Financial performance for fiscal 2012 is expected to remain relatively unchanged according to financial projections through the first nine months of the fiscal year. Fitch expects further improvement in AE’s financial position based on its financial forecast through fiscal 2017. Projections show DSC ramping back up to at least 2.0x by fiscal 2015 and DCOH growing to nearly 200 days by fiscal 2017. The forecast reflects the 7% rate increase adopted in fiscal 2013 and includes what Fitch believes are reasonable assumptions.
STRONG SERVICE TERRITORY AE serves a diverse customer base of approximately 424,300 customers in a service territory that includes the entire city as well as portions of surrounding Travis and Williamson Counties. Residential users compose nearly 90% of AE’s customer base but account for just 40% and 36% of total revenue and sales, respectively. Commercial and industrial customers together account for slightly more than half of total revenue and sales. No meaningful concentration exists among users as the top 15 customers accounted for a modest 19% of total system revenue in fiscal 2011.
The Austin economy continues to outperform that of many other large metro areas in the U.S. (Fitch rates the city’s general obligation bonds ‘AAA’ with a Stable Outlook). The city’s economy historically has been buffered by the large and stabilizing presence of state government as well as seven colleges and universities, including the University of Texas (the University of Texas System is rated ‘AAA’ by Fitch with a Stable Outlook), one of the largest public universities in the country.
The city’s population, estimated at roughly 811,000 for 2012, has increased more than 20% since 2000. Wealth indicators for the area are above average and the city’s September 2012 unemployment rate of 5% is exceptionally low relative to the state and national averages.
DIVERSE POWER SUPPLY AE’s power supply is well diversified, consisting primarily of two jointly owned coal units, a jointly owned nuclear facility, owned natural gas/oil units, and renewable projects (primarily wind) derived from purchased power contracts. Total resources are 3,148 megawatts (MW) versus fiscal 2011 peak demand of 2,710 MW. Owned generation provides the majority (78%) of AE’s total capacity.
Renewable purchased power contracts have increasingly been supplanting AE’s other sources of generation. The biggest contracts were signed in 2011 when the system entered into wind contracts for a combined 487 MW. Management expects the contracts to increase customer energy supply from renewable sources to 27% in fiscal 2013 from 10% in fiscal 2011. Longer term, Austin anticipates growing its renewable portfolio to ultimately achieve the utility’s goal of 35% of its total energy generation by 2020.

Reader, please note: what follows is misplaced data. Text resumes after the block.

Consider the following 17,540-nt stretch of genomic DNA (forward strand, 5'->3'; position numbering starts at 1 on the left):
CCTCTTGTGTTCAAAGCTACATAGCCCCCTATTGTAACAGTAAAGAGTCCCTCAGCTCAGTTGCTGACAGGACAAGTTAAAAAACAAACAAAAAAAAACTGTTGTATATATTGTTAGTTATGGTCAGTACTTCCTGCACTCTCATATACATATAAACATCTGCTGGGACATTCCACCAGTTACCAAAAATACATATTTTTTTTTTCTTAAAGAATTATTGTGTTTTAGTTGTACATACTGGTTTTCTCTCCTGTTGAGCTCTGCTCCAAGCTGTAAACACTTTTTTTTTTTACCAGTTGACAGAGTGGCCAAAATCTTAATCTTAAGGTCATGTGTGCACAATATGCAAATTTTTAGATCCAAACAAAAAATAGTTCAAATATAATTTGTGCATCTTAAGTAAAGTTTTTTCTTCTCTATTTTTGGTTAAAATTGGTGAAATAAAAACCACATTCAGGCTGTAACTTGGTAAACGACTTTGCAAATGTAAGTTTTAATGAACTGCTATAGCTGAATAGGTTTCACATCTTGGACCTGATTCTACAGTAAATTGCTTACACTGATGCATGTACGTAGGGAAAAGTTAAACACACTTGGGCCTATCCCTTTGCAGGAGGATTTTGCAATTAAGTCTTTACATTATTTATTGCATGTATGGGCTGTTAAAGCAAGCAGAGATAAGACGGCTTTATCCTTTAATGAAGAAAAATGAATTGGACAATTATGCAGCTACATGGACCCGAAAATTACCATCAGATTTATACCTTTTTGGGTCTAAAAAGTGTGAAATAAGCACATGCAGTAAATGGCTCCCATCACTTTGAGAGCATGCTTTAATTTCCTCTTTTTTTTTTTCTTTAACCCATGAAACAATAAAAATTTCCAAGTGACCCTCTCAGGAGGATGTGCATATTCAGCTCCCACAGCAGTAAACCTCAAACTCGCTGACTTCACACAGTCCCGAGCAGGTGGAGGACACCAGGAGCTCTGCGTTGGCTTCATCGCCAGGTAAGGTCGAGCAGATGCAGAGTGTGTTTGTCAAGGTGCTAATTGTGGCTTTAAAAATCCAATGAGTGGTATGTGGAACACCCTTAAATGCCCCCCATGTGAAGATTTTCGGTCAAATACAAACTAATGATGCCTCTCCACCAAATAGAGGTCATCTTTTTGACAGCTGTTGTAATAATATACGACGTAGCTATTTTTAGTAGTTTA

COMPETITIVE RATES TEMPERED BY POLITICAL RATE SETTING ENVIRONMENT In June 2012, city council approved a system average 7% rate increase effective Oct. 1, 2012 needed to address weakened operating margins. Fitch notes that while the rate hike will lead to a positive increase in annual revenue estimated at $71 million, the size of the rate increase was substantially scaled back compared to a previously anticipated 13%, or $126 million in additional revenue, considered by management over much of the prior year. Further, the increase in the base rates marked the first increase approved by city council since 1994.
Current rates, including an annual fuel adjustment, compare well to other large Texas cities and remain almost even with the statewide average. The average revenue/kWh was 9.70 cents in fiscal 2011, compared to the current statewide and national averages of 9.34 cents and 9.83 cents, respectively. Fitch believes the city council’s demonstrated reluctance to raise rates somewhat offsets the affordability of the system’s cost structure.
MANAGEABLE DEBT PROFILE AE’s debt levels are in line with rating category medians. Debt to FADS improved somewhat in fiscal 2011 to 4.3x and equity to capitalization has remained at nearly 55% over the last several years. AE’s capital program through fiscal 2017 totals $1.1 billion primarily for routine upgrades and general maintenance. Approximately 70% of the capital plan will be debt funded, which Fitch expects will lead to a sizeable but manageable increase in leverage. The current offering will restructure certain bond maturities coming due over the next several years in an effort to reduce debt service costs over the short term.